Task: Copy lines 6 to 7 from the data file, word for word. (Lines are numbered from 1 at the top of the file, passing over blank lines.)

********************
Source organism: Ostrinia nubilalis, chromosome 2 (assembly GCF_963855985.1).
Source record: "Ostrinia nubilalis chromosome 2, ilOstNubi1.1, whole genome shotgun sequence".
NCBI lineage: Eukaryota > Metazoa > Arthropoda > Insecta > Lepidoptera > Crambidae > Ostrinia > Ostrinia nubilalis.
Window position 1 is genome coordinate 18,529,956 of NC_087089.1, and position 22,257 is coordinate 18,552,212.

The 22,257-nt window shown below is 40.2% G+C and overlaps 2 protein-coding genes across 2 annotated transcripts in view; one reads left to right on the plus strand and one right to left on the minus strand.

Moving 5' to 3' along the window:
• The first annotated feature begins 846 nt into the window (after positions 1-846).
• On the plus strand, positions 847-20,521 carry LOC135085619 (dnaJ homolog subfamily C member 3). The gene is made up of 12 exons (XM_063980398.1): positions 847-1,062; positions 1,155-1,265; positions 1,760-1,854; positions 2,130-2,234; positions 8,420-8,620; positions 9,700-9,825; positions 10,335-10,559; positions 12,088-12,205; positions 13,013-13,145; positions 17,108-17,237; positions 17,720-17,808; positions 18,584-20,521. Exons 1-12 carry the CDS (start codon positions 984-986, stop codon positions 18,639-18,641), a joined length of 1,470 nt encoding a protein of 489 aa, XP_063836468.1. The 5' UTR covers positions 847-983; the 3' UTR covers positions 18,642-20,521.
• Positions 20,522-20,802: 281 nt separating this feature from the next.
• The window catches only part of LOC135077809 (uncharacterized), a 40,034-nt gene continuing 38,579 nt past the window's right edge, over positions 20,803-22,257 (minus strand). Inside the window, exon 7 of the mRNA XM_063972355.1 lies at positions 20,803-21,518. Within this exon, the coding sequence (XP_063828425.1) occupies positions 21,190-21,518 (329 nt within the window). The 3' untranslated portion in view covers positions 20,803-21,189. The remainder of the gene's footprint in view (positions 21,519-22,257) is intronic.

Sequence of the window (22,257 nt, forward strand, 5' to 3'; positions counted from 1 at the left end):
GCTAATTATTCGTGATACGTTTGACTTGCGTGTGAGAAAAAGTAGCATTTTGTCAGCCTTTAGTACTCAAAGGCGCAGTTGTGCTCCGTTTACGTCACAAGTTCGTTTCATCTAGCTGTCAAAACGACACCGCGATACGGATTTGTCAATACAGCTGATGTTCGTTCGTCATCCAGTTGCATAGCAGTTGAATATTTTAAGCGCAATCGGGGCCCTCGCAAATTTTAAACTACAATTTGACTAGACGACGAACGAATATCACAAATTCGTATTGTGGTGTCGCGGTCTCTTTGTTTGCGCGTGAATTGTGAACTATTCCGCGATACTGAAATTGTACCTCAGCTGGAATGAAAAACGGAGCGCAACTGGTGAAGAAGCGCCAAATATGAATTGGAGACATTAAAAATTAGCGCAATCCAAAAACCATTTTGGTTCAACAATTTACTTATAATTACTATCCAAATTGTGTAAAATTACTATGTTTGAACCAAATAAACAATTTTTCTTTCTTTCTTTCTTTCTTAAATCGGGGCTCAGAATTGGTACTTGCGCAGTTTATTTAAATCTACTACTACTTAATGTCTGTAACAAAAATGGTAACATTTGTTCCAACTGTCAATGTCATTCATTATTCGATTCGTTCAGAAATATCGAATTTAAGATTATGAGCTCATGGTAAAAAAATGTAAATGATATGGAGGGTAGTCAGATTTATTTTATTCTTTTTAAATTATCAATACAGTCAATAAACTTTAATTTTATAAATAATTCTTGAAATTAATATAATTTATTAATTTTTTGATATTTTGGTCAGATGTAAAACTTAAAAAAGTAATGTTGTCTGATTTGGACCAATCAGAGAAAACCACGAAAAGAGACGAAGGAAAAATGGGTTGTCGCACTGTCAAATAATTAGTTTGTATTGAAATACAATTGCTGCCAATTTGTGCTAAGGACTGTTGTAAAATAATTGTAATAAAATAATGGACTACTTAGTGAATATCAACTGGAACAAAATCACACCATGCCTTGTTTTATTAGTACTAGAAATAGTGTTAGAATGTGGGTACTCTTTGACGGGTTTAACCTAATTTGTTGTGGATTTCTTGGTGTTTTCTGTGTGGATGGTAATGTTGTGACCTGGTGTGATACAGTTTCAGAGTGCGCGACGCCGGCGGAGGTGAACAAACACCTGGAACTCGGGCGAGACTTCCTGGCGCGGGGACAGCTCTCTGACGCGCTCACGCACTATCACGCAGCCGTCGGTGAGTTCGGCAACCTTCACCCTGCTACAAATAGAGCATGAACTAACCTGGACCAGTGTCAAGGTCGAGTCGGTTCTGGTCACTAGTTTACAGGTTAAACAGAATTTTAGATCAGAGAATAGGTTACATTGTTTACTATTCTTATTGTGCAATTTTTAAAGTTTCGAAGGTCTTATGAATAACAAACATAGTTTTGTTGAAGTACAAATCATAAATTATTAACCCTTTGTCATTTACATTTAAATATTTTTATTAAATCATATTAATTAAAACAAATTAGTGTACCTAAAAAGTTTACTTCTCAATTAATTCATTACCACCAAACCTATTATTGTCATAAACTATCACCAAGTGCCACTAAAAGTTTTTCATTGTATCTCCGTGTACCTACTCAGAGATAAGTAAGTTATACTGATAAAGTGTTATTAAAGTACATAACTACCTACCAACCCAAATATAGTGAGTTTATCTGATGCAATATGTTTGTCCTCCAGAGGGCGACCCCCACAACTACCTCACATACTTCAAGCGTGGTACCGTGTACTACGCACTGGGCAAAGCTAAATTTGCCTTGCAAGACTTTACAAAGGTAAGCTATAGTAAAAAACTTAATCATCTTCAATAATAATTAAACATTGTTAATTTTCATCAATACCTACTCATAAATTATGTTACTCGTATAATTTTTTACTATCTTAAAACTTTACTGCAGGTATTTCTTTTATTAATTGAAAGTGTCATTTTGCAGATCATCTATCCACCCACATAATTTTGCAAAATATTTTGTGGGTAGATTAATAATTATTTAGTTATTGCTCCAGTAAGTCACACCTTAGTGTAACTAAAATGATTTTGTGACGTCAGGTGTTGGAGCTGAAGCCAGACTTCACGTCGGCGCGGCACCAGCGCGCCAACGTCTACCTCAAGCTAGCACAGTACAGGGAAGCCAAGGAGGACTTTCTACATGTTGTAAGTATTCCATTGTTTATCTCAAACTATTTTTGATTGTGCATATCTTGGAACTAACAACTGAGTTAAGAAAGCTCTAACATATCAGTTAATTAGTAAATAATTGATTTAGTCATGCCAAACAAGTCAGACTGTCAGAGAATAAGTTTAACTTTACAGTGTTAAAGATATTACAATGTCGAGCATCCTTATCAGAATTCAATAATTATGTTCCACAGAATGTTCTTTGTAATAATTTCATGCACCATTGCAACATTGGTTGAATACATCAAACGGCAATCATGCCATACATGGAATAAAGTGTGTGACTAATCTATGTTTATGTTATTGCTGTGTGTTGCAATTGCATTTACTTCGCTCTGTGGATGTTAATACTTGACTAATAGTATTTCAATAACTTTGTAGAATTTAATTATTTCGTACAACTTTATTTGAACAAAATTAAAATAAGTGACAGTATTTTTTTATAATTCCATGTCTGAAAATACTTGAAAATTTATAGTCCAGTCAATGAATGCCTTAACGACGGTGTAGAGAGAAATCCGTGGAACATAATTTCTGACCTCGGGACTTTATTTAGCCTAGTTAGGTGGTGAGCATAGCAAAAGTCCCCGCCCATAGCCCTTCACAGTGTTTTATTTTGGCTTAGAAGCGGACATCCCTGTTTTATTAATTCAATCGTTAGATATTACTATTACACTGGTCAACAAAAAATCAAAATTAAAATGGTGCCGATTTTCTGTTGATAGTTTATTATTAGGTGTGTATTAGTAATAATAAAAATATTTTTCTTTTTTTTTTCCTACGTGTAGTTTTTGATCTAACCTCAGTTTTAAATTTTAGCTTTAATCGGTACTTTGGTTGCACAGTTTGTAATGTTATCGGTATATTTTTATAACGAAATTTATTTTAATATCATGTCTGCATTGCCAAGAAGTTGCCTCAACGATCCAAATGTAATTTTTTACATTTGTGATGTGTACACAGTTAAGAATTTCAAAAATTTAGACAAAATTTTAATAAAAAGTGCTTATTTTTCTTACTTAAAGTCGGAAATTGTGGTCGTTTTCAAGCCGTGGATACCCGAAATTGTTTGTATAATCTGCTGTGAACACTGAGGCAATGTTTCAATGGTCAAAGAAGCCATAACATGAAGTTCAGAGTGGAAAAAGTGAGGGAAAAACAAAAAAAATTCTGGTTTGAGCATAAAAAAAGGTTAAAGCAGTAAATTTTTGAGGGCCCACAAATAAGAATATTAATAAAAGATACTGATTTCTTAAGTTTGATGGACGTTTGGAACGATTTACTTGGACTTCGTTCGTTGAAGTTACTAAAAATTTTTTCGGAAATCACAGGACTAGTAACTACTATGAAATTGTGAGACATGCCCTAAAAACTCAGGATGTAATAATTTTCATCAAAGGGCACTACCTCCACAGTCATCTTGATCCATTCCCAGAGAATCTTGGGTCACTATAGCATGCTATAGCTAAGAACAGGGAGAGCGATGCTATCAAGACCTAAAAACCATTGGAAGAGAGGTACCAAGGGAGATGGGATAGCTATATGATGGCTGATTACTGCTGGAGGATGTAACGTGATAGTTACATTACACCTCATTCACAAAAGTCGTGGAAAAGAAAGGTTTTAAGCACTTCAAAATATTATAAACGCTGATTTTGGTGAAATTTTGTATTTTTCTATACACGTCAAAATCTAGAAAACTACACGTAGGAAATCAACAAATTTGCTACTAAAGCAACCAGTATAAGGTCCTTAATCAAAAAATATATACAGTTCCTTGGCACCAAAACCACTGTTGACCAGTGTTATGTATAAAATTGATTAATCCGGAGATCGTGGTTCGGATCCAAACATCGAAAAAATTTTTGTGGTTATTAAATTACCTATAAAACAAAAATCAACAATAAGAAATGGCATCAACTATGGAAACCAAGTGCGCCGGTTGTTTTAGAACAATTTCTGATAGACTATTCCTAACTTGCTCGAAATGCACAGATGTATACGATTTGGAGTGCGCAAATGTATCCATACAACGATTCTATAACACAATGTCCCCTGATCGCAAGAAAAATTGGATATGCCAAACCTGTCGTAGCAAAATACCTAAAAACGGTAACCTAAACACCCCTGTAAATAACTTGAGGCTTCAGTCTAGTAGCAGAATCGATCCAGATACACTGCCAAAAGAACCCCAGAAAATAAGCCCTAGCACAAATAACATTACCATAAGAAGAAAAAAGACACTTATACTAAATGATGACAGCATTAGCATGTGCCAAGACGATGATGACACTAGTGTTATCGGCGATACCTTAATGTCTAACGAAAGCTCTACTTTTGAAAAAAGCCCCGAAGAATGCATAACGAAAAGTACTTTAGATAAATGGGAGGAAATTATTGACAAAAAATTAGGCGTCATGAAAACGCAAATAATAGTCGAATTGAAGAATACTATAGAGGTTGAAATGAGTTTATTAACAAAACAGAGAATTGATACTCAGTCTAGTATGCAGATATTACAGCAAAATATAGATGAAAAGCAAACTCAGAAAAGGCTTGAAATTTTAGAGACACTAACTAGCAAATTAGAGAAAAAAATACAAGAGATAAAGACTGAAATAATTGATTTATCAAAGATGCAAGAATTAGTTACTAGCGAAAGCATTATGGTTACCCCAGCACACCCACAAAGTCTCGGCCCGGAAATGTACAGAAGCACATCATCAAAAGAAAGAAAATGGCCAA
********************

Moving 5' to 3' along the window:
• The first annotated feature begins 846 nt into the window (after positions 1-846).